Metanephric adenoma is a kind of tumor that is rarely found in pediatric patients and has also been called a renal epithelial tumor, nephrogenic nephroma, and embryonal adenoma [1,2,3,4,5, 8]. Meanwhile, Fanconi–Bickel syndrome is a rare autosomal recessive disorder characterized by nonfunctional GLUT2 mutation, hepato-renal glycogen accumulation, both fasting hypoglycemia as well as postprandial hyperglycemia, and hypergalactosemia indicating an impaired utilization of these two monosaccharides, and proximal renal tubular dysfunction [6, 7]. The association between the two pathologies is extremely rare; hence reporting this case in pediatrics gave this report its scarcity.
The age range of patients presenting with MA varies widely from 15 months to 83 years [1, 4, 9]. Metanephric adenoma is reported to be more common in females, and tumors as small as 0.3 cm to as large as 15 cm have been described. In the context of MA, the developmental abnormality of other body systems has not been presented [1, 4]. However, association with other genetic syndromes is expected as MA was linked with some genetic mutations [10, 11].
FBS is an extremely rare disease, but with a distinct clinical entity. It usually presents below the age of 1 year with failure to thrive, severe hypophosphatemic rickets, and hepatomegaly [6, 7]. Proximal renal tubular dysfunction with glucosuria, phosphaturia, generalized aminoaciduria, bicarbonate wasting, and hypophosphatemia are characteristic findings [6, 7]. By two years of age, enlarged kidneys are noticed clinically. There have been no previous reports about any association with renal tumors. To our knowledge, this is the first case in the literature of a FBS infant with MA.
Our case was incidentally discovered, and most of the MA cases have no symptoms. Abdominal, flank pain, or hematuria could be other modes of presentation [1, 4, 5, 9]. Polycythemia and MA are frequently associated with 12% and 30% incidences in adults and children, respectively [1, 4, 8]. Yoshioka et al. in 2007 documented that MA can produce erythropoietin and hence cause polycythemia . Our case of MA was associated with polycythemia and the blood picture was improved after surgical resection.
It is hard to discriminate between MA and other renal tumors at presentation . Differential diagnosis includes Wilms’ tumor, other malignant tumors of the kidney such as clear cell sarcoma or rhabdoid tumors, or even renal cell carcinoma. Various imaging techniques cannot reliably differentiate between the benign from malignant nature of MA. There are certain imaging features that can help to suspect MA on renal ultrasound and CT scans [3, 4, 9, 11]. MA is usually hyperechoic and well-circumscribed on ultrasound and with lower attenuation than enhancing renal parenchyma on CT [4, 5, 8].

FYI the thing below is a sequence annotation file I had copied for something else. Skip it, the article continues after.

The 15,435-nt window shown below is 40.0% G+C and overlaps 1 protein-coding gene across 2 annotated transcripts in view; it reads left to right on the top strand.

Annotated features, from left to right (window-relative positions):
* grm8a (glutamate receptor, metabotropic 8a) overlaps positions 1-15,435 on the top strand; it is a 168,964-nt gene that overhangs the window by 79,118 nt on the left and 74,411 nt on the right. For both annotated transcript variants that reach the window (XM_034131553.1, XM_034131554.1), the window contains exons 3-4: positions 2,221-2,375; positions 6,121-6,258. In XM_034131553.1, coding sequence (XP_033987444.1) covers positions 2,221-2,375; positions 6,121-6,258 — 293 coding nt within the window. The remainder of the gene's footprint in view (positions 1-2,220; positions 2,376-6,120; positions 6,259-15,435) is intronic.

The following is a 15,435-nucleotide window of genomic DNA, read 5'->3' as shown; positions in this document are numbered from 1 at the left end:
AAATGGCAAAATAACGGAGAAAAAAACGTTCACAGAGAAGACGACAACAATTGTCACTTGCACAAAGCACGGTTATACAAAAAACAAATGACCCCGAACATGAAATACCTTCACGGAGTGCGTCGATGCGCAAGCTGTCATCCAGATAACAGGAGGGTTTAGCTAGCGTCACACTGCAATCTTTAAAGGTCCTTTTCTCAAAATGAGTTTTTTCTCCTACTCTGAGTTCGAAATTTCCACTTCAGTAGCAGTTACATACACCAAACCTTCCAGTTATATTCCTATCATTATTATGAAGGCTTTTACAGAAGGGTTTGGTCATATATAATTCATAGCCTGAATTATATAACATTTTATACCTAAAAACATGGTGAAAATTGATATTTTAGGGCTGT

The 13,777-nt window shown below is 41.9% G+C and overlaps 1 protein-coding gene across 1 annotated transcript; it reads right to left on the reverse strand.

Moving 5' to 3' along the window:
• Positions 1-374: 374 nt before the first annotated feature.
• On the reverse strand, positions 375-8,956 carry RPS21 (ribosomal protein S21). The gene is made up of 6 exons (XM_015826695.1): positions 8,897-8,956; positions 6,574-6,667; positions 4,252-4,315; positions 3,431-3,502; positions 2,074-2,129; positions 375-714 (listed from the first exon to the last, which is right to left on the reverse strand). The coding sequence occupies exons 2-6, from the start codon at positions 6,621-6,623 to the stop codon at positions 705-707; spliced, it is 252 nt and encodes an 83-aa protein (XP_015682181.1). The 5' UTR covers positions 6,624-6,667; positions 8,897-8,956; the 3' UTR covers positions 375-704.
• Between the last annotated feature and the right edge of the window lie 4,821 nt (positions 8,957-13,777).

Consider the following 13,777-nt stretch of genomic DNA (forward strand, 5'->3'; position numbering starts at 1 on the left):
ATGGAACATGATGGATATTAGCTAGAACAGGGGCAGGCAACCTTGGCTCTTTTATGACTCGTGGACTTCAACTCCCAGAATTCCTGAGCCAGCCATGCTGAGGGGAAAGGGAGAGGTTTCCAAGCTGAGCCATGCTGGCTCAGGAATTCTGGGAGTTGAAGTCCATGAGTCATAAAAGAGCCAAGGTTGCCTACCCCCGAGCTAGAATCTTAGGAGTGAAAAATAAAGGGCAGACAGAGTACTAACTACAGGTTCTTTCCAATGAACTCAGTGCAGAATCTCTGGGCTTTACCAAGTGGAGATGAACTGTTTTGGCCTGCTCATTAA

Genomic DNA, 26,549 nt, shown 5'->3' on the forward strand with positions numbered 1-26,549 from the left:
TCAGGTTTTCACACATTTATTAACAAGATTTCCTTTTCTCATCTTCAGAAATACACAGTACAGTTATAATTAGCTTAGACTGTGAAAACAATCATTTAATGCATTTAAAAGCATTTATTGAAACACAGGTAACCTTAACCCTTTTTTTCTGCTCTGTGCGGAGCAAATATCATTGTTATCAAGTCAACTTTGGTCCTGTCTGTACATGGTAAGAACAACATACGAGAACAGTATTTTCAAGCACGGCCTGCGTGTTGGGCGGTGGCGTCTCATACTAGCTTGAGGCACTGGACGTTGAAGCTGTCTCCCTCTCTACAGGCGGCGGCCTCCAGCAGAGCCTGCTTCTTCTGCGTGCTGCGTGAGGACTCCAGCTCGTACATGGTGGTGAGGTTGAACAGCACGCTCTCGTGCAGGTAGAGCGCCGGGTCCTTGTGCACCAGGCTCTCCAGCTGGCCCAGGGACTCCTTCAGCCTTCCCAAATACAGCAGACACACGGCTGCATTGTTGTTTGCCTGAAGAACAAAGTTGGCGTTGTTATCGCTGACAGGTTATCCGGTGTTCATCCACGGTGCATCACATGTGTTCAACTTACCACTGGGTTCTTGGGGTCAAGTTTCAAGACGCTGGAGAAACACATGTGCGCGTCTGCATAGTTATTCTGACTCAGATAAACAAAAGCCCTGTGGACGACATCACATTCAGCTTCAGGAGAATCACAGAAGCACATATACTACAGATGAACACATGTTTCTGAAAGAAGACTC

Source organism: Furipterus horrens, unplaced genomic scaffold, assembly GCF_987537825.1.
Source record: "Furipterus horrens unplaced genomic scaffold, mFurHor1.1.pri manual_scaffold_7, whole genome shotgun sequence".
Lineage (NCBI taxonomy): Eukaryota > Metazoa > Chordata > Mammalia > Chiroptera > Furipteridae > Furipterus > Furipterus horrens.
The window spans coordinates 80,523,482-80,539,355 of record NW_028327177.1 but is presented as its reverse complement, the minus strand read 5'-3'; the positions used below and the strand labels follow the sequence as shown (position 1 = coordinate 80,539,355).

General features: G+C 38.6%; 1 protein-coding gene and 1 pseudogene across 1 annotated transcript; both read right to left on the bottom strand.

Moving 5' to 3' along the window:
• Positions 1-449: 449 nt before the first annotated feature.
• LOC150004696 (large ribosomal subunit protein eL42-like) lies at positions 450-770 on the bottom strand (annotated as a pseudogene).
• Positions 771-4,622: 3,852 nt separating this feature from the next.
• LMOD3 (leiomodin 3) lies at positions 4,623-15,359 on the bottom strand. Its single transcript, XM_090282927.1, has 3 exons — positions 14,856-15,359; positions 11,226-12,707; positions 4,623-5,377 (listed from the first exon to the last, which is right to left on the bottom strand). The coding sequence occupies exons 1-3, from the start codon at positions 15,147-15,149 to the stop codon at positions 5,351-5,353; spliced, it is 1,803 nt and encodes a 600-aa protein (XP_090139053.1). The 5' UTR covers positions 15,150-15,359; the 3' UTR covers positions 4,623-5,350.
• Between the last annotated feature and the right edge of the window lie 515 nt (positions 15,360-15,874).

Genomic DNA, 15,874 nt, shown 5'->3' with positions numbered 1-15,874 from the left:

On a histopathological level, MA is composed exclusively of epithelial elements with tubular, glomeruloid, or papillary architecture, a virtual absence of mitoses and nucleoli, no vascular involvement, and negativity for cytokeratin 7 (CK7) and epithelial membrane antigen (EMA). The cells have rounded nuclei with scanty cytoplasm and low mitotic activity. These findings were consistent with our case in addition to the positive WT1 and CD57 staining [9, 10].
Surgical excision is the mainstay of management of MA because of its unknown malignant potentiality. Both radical and partial nephrectomies were reported either by open or laparoscopic approach [3,4,5, 11, 13, 14]. The decision depends mainly on the size and location of the tumor and its potential malignant nature. The renal function was reported to be stable or slightly decreased over time. Several reports supported the benefits of performing NSS for MA but most of these reports concerned adult patients and only a few cases were pediatric [3, 4, 13, 14].
In general, a solid renal mass found in a 21-month-old child is most likely to be a Wilms’ tumor. Based on the current guidelines, radical nephrectomy is the standard treatment, but recent data supported the efficacy of NSS in treating Wilms’ tumors even in those without tumor-associated syndromes such as Beckwith–Wiedemann syndrome and Denys–Drash syndrome [15,16,17]. In addition, renal dysfunction is predicted in the future due to the complication of FBS. For that reason, a NSS was performed in our case to preserve the functioning renal parenchyma.
After surgical resection of the tumor, no specific therapy is recommended. There have been reports of MA metastases, even though they are considered benign [2, 18]. Relapse and mortality did not occur in the reviewed literature on pediatric MA [3, 4]. There are no clear guidelines for the follow-up of such cases. Only a physical examination with imaging on a regular basis was recommended with no clear expectations regarding its outcome.
Finally, we think that the combination of MA and FBS in our case was a mere coincidence. To our knowledge, there was no reported association between FBS and childhood tumors except for one report of hepatocellular carcinoma . GLUT gene family has a role in cancer metabolism and cancer targeted therapy and GLUT 2 has been expressed in some cancer cell lines indicating that it is involved in the cancer metabolism, not in carcinogenesis. Due to the rarity of the disease, we believe that there is no clear consensus for periodic screening of malignancies in patients with FBS.
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